Style may not compute – but it counts!

April 18th, 2010 in .Laptops & Netbooks .Products
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Usually the law of computing says that the uglier the product, the more efficiently it will run, the more technologically proficient it will be, and the cooler it’s abilities. Slowly this is changing. Now people like me, complete suckers for a streamline and a curve, can buy products because they look good knowing that they are just as good inside.

While this does reveal my deeply shallow geeky side, I must confess that I far preferred the ZX Spectrum to the Atari, just because it was prettier. It didn’t stop me from playing Space Invaders until my fingers bled, obviously, but it wasn’t out on display when my mates came around.

So, with this desire for physical beauty in mind, I have been having some fun with Asus over the past few years. I first encountered their flirtation with unusual design when I was asked to review the Lamborghini laptop (see ace review Cnet here). While I’m more of a Ferrari girl, I loved the leather panels, bright yellow colouring, slick logo placement and the searing technology (for the time). Here was a machine that put beauty and performance as a premium.

At this point I need to add that it’s hard to be unbiased in favour of Asus here. Don’t get me wrong, I’ll be yelling with the best of them at bad decisions, but there are very few technology manufacturers that have the imagination to create, say, a laptop out of bamboo.

The Bamboo sashayed onto the scene in 2009 offering a product that was more than just a gimmick. Here lay lightweight computing in a shell that was built on sound environmental principles. Bamboo is one of the most versatile resources on the planet, exceeding reusable, renewable and it grows like the clappers. What made this even more special was the fact that each laptop was unique thanks to the natural wood patterns changing with each implementation. The range has been consistently developed since the first one came out last year and you can see the range here.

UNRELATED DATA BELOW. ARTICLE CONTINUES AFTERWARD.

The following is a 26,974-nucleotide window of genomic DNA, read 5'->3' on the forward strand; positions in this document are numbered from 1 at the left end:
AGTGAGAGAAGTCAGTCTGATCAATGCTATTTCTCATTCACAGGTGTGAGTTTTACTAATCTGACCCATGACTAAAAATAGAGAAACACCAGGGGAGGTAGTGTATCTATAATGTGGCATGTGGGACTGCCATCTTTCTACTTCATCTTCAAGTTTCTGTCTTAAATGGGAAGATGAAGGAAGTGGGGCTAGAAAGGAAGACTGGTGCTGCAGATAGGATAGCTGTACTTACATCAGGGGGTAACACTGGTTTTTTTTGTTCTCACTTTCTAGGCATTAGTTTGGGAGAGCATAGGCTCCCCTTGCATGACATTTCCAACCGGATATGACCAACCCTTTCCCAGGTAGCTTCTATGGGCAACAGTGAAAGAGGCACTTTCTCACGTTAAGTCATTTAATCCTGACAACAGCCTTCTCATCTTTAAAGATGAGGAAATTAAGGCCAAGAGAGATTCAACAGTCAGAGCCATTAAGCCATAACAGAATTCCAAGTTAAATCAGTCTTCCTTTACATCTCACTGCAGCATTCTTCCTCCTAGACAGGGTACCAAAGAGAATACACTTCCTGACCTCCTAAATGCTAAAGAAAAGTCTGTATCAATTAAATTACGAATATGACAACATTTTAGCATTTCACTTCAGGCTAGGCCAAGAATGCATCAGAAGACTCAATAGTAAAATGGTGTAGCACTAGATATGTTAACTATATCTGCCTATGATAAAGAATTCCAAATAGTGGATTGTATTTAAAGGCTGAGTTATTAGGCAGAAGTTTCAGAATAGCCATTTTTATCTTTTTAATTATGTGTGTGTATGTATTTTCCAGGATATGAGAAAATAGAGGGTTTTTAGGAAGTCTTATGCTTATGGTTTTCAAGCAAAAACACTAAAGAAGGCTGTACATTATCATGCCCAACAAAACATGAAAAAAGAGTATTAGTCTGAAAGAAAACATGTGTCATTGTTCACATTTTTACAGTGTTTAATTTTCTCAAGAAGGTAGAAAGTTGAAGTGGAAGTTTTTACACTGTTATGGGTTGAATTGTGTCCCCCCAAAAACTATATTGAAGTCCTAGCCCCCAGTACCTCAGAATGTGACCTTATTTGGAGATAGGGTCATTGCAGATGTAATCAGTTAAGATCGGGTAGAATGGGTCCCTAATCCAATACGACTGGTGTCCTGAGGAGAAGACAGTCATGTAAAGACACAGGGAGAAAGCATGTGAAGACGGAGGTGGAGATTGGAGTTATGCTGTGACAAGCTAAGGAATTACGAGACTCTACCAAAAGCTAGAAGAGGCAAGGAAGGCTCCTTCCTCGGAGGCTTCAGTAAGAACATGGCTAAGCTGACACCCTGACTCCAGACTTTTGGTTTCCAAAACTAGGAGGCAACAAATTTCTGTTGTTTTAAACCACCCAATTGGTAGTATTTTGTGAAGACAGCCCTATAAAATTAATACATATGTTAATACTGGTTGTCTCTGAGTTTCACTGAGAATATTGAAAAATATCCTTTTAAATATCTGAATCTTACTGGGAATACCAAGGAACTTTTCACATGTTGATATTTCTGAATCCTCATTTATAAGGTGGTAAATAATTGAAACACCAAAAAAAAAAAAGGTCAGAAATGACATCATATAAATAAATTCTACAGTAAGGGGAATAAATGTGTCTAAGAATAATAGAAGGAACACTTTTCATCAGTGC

Asus used well known designer Karim Rashid to give the netbook range a makeover and it resulted in the tactile finish and styling of Hot Pink and Coffee Brown portability. The laptops are very textured and stylish, and will actually complement a wardrobe instead of just being the technology you’re carrying around with you. And let me tell you, this is important for a lady that’s just spent £100 on a pair of shoes…

That said, when I was telling a friend about this blog post, she practically elbowed me into my coffee over the Eee 1018. She was adamant that colour and texture were not the way forward, instead the fashion conscious geek should have something thin, thin, thin (like her) and in a neutral white. After eyeing the 1018 I have to admit that she may well have a point.

Perhaps having so much choice in style isn’t a good idea after all. I mean, it used to be about agonising over the components and which ones would give exactly the right performance for what I needed. Now I have to agonise over performance and looks.

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